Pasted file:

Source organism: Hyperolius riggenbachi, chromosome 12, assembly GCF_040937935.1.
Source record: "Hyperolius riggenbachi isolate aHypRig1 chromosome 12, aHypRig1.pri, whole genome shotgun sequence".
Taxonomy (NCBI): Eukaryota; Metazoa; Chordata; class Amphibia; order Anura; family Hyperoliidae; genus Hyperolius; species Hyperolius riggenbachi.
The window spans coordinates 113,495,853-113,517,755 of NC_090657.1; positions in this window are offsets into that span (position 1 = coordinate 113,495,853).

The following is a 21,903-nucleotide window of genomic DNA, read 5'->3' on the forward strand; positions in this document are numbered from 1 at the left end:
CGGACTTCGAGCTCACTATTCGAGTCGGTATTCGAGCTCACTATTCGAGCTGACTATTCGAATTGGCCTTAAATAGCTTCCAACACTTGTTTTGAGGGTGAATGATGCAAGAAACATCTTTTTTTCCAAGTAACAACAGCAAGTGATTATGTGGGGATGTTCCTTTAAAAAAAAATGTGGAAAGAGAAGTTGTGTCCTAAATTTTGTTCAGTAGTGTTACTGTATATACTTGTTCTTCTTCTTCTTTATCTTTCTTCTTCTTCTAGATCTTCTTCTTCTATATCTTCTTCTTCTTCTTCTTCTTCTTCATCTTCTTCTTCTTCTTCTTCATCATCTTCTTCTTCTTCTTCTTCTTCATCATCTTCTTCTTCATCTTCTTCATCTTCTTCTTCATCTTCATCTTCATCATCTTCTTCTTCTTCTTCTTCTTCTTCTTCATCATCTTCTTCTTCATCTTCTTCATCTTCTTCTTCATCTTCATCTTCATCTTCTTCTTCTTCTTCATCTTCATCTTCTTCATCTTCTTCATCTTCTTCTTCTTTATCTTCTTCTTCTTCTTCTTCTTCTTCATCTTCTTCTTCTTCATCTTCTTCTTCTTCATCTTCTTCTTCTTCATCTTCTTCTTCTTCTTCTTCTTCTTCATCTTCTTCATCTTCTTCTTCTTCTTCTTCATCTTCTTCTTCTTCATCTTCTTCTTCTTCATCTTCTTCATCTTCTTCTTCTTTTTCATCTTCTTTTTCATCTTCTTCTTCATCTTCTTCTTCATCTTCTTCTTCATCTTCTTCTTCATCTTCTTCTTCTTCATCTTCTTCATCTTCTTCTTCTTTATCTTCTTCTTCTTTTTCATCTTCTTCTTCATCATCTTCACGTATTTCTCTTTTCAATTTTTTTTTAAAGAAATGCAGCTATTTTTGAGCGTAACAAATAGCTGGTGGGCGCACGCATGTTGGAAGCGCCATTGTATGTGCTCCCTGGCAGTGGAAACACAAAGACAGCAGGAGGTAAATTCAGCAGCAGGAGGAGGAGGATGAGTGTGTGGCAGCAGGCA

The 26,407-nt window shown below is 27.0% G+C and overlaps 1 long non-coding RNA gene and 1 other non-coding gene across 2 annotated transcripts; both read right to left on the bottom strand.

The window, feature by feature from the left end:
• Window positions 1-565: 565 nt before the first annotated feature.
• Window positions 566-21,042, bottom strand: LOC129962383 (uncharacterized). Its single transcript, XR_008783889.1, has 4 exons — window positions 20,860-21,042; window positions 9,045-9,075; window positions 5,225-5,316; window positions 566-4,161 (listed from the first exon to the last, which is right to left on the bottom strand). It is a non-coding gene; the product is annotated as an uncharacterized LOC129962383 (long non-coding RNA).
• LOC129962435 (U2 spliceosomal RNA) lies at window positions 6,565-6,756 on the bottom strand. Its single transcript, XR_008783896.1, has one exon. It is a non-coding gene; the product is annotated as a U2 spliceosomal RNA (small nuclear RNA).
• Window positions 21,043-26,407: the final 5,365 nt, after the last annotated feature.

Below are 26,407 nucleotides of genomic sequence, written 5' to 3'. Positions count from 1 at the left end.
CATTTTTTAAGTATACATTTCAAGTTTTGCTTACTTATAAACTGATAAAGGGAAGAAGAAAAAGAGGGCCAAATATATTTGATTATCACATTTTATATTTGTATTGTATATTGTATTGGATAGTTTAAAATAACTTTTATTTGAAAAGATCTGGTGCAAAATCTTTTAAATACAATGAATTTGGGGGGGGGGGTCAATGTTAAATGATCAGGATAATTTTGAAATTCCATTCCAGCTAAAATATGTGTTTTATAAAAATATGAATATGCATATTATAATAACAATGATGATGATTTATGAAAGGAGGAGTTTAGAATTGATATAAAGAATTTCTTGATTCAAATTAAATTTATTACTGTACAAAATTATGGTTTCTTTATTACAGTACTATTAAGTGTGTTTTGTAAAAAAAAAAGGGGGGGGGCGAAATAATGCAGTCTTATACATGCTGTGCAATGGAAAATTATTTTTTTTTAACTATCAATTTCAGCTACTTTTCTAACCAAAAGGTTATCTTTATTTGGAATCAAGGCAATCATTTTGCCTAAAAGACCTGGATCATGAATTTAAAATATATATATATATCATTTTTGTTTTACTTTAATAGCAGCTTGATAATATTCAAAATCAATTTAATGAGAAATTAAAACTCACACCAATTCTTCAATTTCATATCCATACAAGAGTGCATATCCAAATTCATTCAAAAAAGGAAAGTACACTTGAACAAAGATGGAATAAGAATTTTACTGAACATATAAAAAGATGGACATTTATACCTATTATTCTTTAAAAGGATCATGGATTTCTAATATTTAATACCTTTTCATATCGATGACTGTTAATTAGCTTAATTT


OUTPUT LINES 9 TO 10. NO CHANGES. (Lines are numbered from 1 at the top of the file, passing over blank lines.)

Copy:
• Window positions 1-565: 565 nt before the first annotated feature.
• Window positions 566-21,042, bottom strand: LOC129962383 (uncharacterized). Its single transcript, XR_008783889.1, has 4 exons — window positions 20,860-21,042; window positions 9,045-9,075; window positions 5,225-5,316; window positions 566-4,161 (listed from the first exon to the last, which is right to left on the bottom strand). It is a non-coding gene; the product is annotated as an uncharacterized LOC129962383 (long non-coding RNA).